Academic journal article Linguistic and Philosophical Investigations

Kierkegaard's Concluding Unscientific Postscript: A Critical Guide

Academic journal article Linguistic and Philosophical Investigations

Kierkegaard's Concluding Unscientific Postscript: A Critical Guide

Article excerpt

Kierkegaard's Concluding Unscientific Postscript: A Critical Guide Rick Anthony Furtak (Colorado College) (ed.) New York: Cambridge University Press, 2010, 258 pp. ISBN 978-0-521-89798-3

According to Climacus (Kierkegaard's pseudonym), original immanence is the ubiquity of the eternal (Ferreira), people suffer from a forgetfulness concerning ethical and religious existence and inwardness (this condition of forgetfulness is tied to their knowing too much) (Muench), inwardness is both a selfs relation to itself and its outward relation to others (Mooney), and practical reasoning is distinguished by its focus on the aims and goals that orient a person (Furtak). Climacus portrays humor as a special kind of vantage-point: the humorous attitude to Christianity is a reversion to thinking of the truth as behind us, whereas a Christian proper has no communicative reason to convey the absurdity of Christianity. (Hannay) Climacus defines the truth of subjectivity in terms of passion. To become a Christian is to embrace the historical event of God's incarnation as man. (Howland) Climacus' understanding of the finitude of human understanding is qualitative, reality is essentially historical, speculative thought is ludicrously comical, and both becoming subjective and becoming a Christian are lifelong tasks. (Westphal) Climacus' view of the comic is rooted in "contradiction" or incongruity, humor is "lower" than the fully religious individual, the comic and pathos need to be in balance, and the true comic includes a delicate balance of "jest" and "earnestness." (Lippitt)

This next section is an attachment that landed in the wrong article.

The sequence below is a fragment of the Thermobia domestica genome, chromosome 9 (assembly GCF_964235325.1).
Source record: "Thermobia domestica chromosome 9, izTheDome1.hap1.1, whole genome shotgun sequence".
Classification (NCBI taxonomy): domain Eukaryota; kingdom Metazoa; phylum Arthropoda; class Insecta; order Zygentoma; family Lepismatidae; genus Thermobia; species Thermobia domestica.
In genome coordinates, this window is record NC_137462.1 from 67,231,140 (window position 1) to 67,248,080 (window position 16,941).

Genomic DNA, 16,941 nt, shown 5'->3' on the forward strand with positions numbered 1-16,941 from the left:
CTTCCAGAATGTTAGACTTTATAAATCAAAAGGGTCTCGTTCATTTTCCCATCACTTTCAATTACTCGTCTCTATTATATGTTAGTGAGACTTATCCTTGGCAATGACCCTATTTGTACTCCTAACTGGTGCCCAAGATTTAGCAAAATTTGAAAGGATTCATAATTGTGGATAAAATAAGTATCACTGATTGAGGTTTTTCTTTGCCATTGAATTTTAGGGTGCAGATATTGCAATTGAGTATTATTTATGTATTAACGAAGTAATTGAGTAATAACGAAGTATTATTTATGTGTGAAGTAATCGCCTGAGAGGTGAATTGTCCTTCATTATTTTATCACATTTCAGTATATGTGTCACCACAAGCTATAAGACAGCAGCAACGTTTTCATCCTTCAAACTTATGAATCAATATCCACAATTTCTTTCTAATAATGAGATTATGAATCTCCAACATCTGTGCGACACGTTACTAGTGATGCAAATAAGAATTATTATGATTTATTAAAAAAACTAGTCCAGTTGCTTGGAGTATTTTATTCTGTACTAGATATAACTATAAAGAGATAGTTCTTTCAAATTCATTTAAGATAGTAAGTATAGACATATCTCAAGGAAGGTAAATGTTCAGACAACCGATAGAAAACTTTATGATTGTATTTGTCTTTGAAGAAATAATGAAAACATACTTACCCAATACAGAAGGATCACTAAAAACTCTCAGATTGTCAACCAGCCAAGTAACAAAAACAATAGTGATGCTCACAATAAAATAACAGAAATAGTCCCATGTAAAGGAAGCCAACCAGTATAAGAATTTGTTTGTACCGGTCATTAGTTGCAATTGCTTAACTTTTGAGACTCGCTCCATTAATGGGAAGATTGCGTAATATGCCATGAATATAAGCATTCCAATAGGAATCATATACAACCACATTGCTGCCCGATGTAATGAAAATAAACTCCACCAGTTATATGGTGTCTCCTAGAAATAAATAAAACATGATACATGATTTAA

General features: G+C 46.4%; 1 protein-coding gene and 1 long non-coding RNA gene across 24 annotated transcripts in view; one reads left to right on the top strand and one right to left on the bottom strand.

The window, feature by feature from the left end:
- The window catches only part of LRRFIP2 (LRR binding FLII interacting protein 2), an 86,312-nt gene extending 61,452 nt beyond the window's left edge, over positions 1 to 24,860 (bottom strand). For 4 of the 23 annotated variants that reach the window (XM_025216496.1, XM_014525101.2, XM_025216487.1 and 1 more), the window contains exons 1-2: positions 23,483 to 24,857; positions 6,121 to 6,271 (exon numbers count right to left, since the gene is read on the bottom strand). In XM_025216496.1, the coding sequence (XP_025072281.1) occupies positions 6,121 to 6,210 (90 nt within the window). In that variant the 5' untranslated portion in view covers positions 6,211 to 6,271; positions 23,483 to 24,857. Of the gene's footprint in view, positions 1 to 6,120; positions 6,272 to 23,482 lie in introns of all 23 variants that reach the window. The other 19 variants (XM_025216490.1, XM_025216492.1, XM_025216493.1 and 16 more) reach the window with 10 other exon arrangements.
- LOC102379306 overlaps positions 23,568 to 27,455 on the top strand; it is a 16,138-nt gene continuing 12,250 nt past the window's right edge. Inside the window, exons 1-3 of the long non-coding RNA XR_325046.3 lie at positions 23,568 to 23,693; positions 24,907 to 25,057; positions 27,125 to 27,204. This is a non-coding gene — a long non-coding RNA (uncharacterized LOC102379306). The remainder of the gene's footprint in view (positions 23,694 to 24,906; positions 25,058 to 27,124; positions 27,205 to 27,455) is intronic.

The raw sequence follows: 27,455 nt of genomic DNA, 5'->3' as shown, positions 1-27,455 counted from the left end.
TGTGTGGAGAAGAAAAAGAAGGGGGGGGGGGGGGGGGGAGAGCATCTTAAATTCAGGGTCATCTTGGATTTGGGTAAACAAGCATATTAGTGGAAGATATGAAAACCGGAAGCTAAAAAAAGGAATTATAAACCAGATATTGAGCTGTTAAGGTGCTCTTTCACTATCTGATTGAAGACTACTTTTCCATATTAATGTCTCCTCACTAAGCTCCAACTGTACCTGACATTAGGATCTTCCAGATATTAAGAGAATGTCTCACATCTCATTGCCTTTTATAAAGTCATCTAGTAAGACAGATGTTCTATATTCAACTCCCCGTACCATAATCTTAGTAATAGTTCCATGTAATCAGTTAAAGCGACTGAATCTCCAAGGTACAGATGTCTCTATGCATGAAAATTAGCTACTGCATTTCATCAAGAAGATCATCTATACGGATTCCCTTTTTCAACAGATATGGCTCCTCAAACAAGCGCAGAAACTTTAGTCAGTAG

Climacus' discussion of the task of becoming a Christian focuses on the existential form of Christian belief. The subjective truth which constitutes the truth of Christianity is essentially dynamic. The individual is not able to accomplish the task of becoming a Christian by her own efforts. Climacus emphasizes the uncertainty and insecurity of Christian faith, regarding uncertainty as a necessary condition of faith. …

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